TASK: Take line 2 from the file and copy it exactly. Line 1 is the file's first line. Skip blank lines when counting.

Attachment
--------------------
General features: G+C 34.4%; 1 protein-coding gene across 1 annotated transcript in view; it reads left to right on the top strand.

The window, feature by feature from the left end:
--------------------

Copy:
The window, feature by feature from the left end: